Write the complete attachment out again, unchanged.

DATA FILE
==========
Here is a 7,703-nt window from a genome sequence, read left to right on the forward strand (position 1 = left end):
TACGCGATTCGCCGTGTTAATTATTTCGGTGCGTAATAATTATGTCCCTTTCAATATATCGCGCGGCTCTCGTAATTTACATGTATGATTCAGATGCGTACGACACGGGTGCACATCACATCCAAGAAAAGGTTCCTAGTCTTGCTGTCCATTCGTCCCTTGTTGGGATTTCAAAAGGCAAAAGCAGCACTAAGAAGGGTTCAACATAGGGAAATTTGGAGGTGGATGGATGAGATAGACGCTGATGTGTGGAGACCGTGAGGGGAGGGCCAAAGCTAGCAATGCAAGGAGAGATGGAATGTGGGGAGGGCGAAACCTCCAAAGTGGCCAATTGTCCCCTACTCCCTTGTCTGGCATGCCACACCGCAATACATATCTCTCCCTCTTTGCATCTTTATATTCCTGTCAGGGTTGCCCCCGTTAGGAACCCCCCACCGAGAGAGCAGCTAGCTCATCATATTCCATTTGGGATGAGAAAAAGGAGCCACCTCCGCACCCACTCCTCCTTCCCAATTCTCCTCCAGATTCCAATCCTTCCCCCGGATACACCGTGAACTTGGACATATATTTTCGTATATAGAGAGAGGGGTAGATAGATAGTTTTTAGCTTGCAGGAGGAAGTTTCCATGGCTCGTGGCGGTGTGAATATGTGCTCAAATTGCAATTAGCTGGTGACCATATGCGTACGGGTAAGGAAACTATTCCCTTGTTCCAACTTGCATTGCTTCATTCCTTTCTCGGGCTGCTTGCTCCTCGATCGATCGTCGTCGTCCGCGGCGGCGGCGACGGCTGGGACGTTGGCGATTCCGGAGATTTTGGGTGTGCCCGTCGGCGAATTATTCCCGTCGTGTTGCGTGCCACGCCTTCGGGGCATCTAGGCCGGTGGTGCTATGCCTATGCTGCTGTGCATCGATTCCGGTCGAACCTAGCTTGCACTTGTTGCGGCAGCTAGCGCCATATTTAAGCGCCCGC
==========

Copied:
Here is a 7,703-nt window from a genome sequence, read left to right on the forward strand (position 1 = left end):
TACGCGATTCGCCGTGTTAATTATTTCGGTGCGTAATAATTATGTCCCTTTCAATATATCGCGCGGCTCTCGTAATTTACATGTATGATTCAGATGCGTACGACACGGGTGCACATCACATCCAAGAAAAGGTTCCTAGTCTTGCTGTCCATTCGTCCCTTGTTGGGATTTCAAAAGGCAAAAGCAGCACTAAGAAGGGTTCAACATAGGGAAATTTGGAGGTGGATGGATGAGATAGACGCTGATGTGTGGAGACCGTGAGGGGAGGGCCAAAGCTAGCAATGCAAGGAGAGATGGAATGTGGGGAGGGCGAAACCTCCAAAGTGGCCAATTGTCCCCTACTCCCTTGTCTGGCATGCCACACCGCAATACATATCTCTCCCTCTTTGCATCTTTATATTCCTGTCAGGGTTGCCCCCGTTAGGAACCCCCCACCGAGAGAGCAGCTAGCTCATCATATTCCATTTGGGATGAGAAAAAGGAGCCACCTCCGCACCCACTCCTCCTTCCCAATTCTCCTCCAGATTCCAATCCTTCCCCCGGATACACCGTGAACTTGGACATATATTTTCGTATATAGAGAGAGGGGTAGATAGATAGTTTTTAGCTTGCAGGAGGAAGTTTCCATGGCTCGTGGCGGTGTGAATATGTGCTCAAATTGCAATTAGCTGGTGACCATATGCGTACGGGTAAGGAAACTATTCCCTTGTTCCAACTTGCATTGCTTCATTCCTTTCTCGGGCTGCTTGCTCCTCGATCGATCGTCGTCGTCCGCGGCGGCGGCGACGGCTGGGACGTTGGCGATTCCGGAGATTTTGGGTGTGCCCGTCGGCGAATTATTCCCGTCGTGTTGCGTGCCACGCCTTCGGGGCATCTAGGCCGGTGGTGCTATGCCTATGCTGCTGTGCATCGATTCCGGTCGAACCTAGCTTGCACTTGTTGCGGCAGCTAGCGCCATATTTAAGCGCCCGC